Posted: 7:43 p.m. Wednesday, Jan. 23, 2013
By Rhonda Cook, Johnny Edwards
The Atlanta Journal-Constitution
Fulton County commissioners voted Wednesday to cut funds for renting bed space in other jails, a move jailers say will immediately force some female inmates to sleep on the floor.
The move to reel in about 280 prisoners starting Thursday comes at the same time the county has pressed to be released from a federal consent order. The judge overseeing that order has set a cap on the inmate population at 2,500.
Since 2006, the county has spent $53.4 million to rent beds in other jails to remain under that cap, one of many expenses made to comply with the consent order. In all, compliance with the order, which grew out of a 2004 suit brought by the Southern Center for Human Rights, has cost county taxpayers nearly $150 million.
In return for its release from federal oversight, the county has promised to continue making improvements to the chronically troubled jail, the target of four suits since 1982. The Southern Center, in a response to Fulton’s request that it filed Tuesday, said the county cannot be trusted follow through on those promises.
A day later, the commissioners voted 5-1 with one abstention to end funding for outsourcing county inmates. Chief Jailer Mark Adger said “that will eliminate any flexibility we have” in separating women from men and keeping gang members apart. That means some female inmates will have to sleep on the floor. And the same will soon be true for male inmates, he said.
Fulton County Commission Chairman John Eaves said the jail has plenty of extra space now and the Sheriff’s Office can handle having all its inmates there. The money saved, he said, will go toward alternative sentencing and programs to reduce the number of repeat offenders, hopefully lowering the population even more.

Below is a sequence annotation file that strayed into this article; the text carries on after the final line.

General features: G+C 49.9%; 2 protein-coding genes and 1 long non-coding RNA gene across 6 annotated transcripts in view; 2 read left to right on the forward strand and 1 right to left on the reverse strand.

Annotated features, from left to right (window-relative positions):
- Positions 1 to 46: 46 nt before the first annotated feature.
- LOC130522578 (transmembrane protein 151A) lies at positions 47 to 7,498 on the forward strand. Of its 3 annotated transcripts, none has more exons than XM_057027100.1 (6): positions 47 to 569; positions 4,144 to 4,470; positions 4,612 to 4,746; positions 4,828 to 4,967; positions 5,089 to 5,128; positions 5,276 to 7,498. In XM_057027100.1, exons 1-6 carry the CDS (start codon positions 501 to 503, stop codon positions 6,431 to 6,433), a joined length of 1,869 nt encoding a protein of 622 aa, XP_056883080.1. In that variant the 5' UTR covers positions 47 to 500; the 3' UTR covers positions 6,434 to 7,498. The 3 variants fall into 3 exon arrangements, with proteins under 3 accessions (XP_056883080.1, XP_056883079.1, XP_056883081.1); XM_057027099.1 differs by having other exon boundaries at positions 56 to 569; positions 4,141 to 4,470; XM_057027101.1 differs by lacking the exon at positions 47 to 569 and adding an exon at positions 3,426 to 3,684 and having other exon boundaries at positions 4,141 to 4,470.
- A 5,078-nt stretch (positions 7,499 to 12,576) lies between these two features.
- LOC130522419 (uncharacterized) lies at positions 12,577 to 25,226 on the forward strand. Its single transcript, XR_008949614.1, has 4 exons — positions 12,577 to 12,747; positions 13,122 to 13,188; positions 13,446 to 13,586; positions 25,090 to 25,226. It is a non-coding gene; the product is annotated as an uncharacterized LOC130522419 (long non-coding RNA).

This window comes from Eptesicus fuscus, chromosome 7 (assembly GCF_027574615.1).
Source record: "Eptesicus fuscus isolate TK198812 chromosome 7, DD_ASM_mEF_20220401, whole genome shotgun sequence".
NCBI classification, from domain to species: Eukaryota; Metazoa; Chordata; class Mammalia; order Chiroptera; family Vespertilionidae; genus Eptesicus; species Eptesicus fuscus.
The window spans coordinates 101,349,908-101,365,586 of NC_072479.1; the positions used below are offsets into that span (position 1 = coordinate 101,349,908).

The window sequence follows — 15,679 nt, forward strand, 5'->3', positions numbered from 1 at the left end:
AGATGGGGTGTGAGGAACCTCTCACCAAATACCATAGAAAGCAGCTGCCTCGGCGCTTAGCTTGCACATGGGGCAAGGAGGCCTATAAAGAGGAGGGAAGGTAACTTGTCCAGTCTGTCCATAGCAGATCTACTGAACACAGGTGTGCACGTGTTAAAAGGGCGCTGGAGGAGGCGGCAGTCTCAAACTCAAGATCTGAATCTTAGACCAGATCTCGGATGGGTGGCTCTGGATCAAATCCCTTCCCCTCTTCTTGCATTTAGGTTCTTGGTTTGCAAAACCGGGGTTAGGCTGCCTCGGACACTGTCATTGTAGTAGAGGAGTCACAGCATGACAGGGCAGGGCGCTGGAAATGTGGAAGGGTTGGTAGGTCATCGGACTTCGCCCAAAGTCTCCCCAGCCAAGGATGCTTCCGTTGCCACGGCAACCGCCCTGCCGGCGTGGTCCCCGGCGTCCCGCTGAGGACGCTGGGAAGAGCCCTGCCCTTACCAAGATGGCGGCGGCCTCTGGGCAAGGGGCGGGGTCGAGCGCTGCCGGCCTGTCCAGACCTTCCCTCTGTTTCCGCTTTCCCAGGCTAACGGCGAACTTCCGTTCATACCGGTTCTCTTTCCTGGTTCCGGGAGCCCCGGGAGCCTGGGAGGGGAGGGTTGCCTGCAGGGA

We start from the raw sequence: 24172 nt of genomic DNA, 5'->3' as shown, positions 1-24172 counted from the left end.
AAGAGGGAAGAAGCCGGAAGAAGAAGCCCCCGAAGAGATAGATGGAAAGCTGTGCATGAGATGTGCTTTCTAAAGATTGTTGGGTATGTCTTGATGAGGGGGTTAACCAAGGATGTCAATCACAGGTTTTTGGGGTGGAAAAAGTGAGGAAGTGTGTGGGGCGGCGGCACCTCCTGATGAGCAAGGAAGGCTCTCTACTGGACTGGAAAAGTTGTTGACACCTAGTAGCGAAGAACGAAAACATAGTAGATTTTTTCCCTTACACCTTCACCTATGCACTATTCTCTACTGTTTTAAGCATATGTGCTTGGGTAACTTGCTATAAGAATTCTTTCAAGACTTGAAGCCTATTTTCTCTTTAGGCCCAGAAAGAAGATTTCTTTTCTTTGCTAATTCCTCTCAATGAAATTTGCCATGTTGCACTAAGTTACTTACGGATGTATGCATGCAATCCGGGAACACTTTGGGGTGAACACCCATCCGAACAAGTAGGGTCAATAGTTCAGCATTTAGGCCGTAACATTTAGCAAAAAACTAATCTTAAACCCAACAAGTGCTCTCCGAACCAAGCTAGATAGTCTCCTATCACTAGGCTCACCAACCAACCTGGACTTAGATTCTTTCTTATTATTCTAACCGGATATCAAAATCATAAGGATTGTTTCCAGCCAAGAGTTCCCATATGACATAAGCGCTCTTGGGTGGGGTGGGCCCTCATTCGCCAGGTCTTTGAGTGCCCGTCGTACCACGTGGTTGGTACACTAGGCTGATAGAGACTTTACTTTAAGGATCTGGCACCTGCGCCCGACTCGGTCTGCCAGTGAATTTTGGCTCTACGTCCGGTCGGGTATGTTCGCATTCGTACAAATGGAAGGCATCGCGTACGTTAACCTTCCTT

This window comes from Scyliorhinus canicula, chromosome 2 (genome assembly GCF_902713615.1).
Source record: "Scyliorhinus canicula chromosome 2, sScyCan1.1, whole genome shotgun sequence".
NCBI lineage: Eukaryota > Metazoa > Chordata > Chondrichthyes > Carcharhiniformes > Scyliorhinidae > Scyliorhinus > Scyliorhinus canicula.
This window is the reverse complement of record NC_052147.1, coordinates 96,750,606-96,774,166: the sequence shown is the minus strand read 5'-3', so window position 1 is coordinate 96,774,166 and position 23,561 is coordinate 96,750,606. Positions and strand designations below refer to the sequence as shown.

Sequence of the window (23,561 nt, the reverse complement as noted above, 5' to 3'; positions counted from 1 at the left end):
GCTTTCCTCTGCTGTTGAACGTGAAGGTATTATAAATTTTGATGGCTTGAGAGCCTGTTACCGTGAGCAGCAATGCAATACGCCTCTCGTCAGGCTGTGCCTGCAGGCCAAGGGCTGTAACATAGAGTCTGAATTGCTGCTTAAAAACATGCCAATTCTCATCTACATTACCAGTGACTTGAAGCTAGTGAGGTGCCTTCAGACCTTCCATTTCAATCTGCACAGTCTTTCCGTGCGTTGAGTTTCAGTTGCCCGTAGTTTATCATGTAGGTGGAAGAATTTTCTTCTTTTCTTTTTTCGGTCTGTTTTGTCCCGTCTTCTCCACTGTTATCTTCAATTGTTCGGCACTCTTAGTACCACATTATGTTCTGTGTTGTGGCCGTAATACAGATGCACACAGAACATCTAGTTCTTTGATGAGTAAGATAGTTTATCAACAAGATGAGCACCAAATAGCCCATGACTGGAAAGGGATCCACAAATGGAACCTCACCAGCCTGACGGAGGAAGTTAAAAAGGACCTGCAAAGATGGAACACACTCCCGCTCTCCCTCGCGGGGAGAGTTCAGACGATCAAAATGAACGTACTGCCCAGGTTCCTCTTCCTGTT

The Southern Center had already opposed releasing the county from the oversight of the consent order, wanting to wait at least six months to weigh the effectiveness of the county’s most recent prior move, approving the replacement of more than 1,300 faulty locks. The locks are so shoddy that prisoners can open their cell doors using only pieces of cloth or bits of cardboard. Purchase and installation of the new locks will require the county to go $5 million into debt.
Fulton said the locks would be installed by summer. But an expert working for Senior U.S. District Judge Marvin Shoob, who is overseeing the county’s compliance with the consent order, has predicted it will take until the end of the year to install the locks.
The center has also pushed for oversight to continue until the county fully staffs all shifts at the jail.
“Bringing people back at this time, when the jail’s locks aren’t working and the jail is running without enough officers, threatens the safety of everybody,” said Mary Sidney Kelly of the Southern Center.
If Adger’s assertion comes true, that inmates will soon be sleeping on the floors of their cells, Shoob is unlikely to release the county from oversight. In 2011, Shoob threatened to jail the entire Fulton County Commission because he was frustrated that inmates were sleeping on floors and the commissioners were not making serious efforts to buy extra space.
Bringing back the prisoners is more than a problem of numbers. Judges have ordered that 200 prisoners be separated because of gang rivalries.
Adger said he is notifying the judges that he will no longer be able to keep certain inmates separate by sending them to other jails.
“We’re benefiting (now) from low population numbers that (usually) occur between October and February,” Adger said. “Usually by March the numbers go up, and by summer we’ll be over 2,500 inmates and we will have nowhere to put those inmates.”
In voting to halt the outsourcing of inmates, a move made as part of adopting a 2013 budget, commissioners reasoned that taxpayers shouldn’t bear that expense when the main facility has empty beds. Last year, the county spent $4.1 million to house inmates elsewhere.
On Wednesday, there were 2,278 inmates in Fulton’s system, including 278 in other jails.